An old friend in the computer gaming business called to pitch a new product. The product was interesting, though not yet ready for prime time. But his call opened a window we hadn’t looked through in many years.
We hardly ever mention computer games anymore, because it has become a specialty in its own right and is too narrow for this column. And yet, they’re still out there. More than half a million people tune in daily to Twitch.tv, where they can watch other people play video games. In the corner you’ll often see a picture of the player. You’ll hear their excitement, and feel it too. Get the monster, find the treasure, be a hero or heroine.
Ten million have downloaded the app to watch Twitch on their phones.
We tuned in (because we have to), and it was actually interesting. In fact it was more interesting than a lot of the TV shows we’ve looked at for 10 minutes or less. You can also tune in to watch artists draw the characters and scenery that go into these video games.
This harks Bob back to the early days of personal computers, when the popular machines were made by Commodore, Atari and Radio Shack, and the conventional wisdom from the far-seeing pundits was that personal computers would never amount to much and were only good for games. They didn’t understand what was happening, of course. Bob’s own managing editor told him it was just a fad. What strikes us about conventional wisdom is how conventional it is, and that the “wisdom” part usually drops off the edge of an intellectual cliff.
In the late 1970s, two students at Harvard designed a spreadsheet they called Visi-Calc. There’s different stories about why the program was an Apple II exclusive for its first year, though our favorite is that the Apple II was the only computer in the students’ dorm.
VisiCalc became one of the first “killer apps,” and people began to buy Apple computers just so they could use it. Radio Shack went bankrupt, Commodore and Atari faded away, and Apple became a giant. Many things are subject to chance.
The program our old friend was pumping is a new arrival, still in beta testing, as they say. It’s called MobCrush; you can download the app or go to MobCrush.com.
Gamers who play programs associated with movie studios, game companies and other commercial enterprises can earn anywhere from $15 to $2,500 an hour, depending entirely on how many viewers they can pull in. The minimum payout starts with around 5,000 followers.
So the kid who won’t go outside because he’s playing video games could have earnings potential. A guy we know says his daughter, an artist, has over 10,000 followers. Well, that’s 10,000 potential customers.
Dead artists can also pop back. An old PBS show, The Joy of Painting with Bob Ross, streams live, so to speak, on Twitch.tv. He died in 1995. Hundreds of thousands of viewers continue to watch the show. Other artists can be watched on Twitch. Manga, the art style used in Japanese comics, is popular.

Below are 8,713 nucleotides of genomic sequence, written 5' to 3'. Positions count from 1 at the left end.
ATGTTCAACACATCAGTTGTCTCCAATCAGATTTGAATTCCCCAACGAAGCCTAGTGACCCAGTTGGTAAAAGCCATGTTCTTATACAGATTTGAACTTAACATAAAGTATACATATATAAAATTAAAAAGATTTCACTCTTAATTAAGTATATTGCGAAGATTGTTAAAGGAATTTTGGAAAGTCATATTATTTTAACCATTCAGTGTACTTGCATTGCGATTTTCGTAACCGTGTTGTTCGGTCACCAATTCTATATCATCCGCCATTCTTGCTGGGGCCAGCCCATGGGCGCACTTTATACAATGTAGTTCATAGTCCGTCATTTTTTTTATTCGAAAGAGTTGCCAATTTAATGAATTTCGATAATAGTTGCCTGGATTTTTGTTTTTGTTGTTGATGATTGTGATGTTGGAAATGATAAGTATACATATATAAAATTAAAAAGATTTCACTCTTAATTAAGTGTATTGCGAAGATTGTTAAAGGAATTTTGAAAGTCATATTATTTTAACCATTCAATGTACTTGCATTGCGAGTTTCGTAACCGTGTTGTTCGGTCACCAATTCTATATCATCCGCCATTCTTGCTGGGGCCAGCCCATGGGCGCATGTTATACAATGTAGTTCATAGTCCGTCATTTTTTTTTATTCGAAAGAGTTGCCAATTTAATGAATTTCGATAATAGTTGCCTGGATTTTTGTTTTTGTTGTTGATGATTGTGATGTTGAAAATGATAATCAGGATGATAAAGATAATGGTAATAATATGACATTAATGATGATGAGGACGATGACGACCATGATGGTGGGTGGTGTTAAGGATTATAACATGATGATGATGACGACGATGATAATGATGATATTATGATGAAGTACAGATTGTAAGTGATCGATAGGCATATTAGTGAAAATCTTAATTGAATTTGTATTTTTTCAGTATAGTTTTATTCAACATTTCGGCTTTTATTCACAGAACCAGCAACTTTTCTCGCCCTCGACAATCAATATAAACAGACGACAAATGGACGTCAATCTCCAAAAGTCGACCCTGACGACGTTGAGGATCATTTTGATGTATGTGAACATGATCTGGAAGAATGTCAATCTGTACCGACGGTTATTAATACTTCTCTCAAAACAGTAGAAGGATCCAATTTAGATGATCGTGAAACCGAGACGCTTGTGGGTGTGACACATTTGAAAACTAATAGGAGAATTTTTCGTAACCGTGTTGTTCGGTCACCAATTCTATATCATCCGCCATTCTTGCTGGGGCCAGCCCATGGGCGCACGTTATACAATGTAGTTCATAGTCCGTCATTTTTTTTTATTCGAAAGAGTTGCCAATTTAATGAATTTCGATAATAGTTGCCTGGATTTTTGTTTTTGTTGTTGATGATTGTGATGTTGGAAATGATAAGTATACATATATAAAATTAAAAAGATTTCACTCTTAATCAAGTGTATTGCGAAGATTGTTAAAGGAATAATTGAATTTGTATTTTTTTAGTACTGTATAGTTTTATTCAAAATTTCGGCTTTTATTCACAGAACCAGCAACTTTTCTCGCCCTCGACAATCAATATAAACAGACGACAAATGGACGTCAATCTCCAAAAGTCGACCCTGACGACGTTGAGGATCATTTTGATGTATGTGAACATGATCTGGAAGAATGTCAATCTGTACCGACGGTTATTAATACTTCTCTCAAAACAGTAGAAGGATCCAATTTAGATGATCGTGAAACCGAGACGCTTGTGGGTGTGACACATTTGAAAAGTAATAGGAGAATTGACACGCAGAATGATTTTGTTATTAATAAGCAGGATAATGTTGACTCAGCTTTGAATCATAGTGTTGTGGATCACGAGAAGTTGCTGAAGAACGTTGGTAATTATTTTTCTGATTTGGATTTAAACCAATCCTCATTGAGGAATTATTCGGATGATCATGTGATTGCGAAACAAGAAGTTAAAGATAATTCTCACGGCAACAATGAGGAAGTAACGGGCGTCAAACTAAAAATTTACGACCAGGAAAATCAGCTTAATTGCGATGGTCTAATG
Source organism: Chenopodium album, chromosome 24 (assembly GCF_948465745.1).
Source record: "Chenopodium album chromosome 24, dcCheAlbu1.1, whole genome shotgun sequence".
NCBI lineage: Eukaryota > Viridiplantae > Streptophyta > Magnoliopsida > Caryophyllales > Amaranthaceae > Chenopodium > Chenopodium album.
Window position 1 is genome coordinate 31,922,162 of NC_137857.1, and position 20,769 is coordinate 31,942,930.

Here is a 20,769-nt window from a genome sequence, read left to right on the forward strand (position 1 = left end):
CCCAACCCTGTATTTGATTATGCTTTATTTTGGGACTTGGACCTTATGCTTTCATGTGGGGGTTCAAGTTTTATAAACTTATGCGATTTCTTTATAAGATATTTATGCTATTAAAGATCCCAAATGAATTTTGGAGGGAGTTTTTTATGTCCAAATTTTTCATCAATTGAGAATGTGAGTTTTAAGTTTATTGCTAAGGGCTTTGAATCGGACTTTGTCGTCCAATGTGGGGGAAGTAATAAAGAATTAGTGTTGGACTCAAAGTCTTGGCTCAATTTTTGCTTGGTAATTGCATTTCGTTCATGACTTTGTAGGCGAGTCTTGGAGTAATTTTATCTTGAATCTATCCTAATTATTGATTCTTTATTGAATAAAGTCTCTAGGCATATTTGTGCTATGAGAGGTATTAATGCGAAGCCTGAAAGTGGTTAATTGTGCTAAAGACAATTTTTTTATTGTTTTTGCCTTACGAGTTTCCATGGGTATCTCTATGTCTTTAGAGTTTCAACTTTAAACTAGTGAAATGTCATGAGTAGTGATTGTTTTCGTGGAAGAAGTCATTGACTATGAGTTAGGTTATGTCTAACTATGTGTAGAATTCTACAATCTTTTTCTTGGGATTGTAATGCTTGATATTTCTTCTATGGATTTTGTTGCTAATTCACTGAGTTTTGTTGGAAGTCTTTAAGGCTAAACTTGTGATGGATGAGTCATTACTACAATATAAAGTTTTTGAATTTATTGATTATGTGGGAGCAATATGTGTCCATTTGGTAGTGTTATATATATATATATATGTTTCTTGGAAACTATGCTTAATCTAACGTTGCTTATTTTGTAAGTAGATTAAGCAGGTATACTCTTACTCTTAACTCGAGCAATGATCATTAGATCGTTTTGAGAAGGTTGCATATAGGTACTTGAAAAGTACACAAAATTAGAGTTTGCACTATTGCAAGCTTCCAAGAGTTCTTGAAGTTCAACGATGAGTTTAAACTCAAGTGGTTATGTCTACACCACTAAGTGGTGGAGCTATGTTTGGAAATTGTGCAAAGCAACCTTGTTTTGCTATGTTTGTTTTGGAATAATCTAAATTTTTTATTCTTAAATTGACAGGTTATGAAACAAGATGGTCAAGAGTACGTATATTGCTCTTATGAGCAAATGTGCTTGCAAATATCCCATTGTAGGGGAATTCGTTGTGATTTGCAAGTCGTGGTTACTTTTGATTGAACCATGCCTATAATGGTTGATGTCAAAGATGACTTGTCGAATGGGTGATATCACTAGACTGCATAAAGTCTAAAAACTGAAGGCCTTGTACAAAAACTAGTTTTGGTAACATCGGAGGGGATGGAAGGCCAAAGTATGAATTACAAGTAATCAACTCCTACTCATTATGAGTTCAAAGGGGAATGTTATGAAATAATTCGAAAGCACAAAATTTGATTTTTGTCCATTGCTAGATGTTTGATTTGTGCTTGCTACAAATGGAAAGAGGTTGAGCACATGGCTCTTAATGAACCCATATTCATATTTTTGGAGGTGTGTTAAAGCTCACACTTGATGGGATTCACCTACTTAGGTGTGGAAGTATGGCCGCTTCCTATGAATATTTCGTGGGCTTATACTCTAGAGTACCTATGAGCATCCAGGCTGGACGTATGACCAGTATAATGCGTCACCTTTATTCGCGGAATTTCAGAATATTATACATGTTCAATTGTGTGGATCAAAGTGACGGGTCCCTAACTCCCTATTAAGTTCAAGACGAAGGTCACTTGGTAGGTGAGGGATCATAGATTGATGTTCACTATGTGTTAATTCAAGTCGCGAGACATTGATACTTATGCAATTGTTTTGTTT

We killed the battery in our old laptop by leaving it plugged in all the time, though after seven years it might have caught something deadly anyway. Battery death can happen to phones too, in just two to three years. The key is don’t over-charge.
A free app for Android phones called AccuBattery, from AccuBattery.com, gives you an alarm when the phone you’re charging has reached the 80 percent level. According to the app maker, charging to the 80 percent level instead of 100 triples the battery life.
Though modern phones are protected from overcharging when you plug them in all night, some experts say their batteries last longer if you turn your phone off after charging it completely. Another tip: Don’t let an Android or iPhone go completely dead. The battery will last longer if you charge them when they still have around 20 percent left.
By the way, a new battery for our old Windows 7 laptop cost $27 on eBay. We gave the old computer away, and warned the person not to do as we did, leaving it plugged in. It should run on the battery alone a couple of times a month. When we’d had the laptop a few years, it no longer stayed charged for six hours.
Adding too many extensions to your Web browser, whether Chrome, Firefox or something else, slows it down. Here’s how to remove them:
In Chrome, go to chrome:// extensions and click the trash can next to any you don’t want. Sometimes, however, the extension still has access to your account, even though you deleted it. Go to MyAccount.Google.com and click on “Sign in” and “Security,” then choose “Apps with Account Access,” to see which apps can access your account.
In Firefox, click the hamburger icon (three stacked lines) in the upper right corner of the screen. Then choose “Add-ons.” Here you can disable any you don’t want or add new ones.
In Safari, pull down “Preferences” from the Safari menu. Then choose “Extensions” and the option “remove.” In Microsoft Edge, click the three dots in the upper right corner and then “Extensions.” In Internet Explorer, click the “tools” button, then “add-ons.”
“Cob house coziest place.” Search on that phrase to find a so-called cob home with a 25-foot high solar dome in Norway. The family grows almost all their food in an amazing greenhouse.
WagnerStudios.org has compiled some great Calvin and Hobbes snowmen comics. Joy sent the link to her nephew, who’s a big fan. More at GoComics.com, or search on “Calvin & Hobbes search engine.”
Bob and Joy Schwabach can be reached by email at bobschwa@ gmail.com and firstname.lastname@example.org.
Print Headline: Video games still a big business, both to make and to play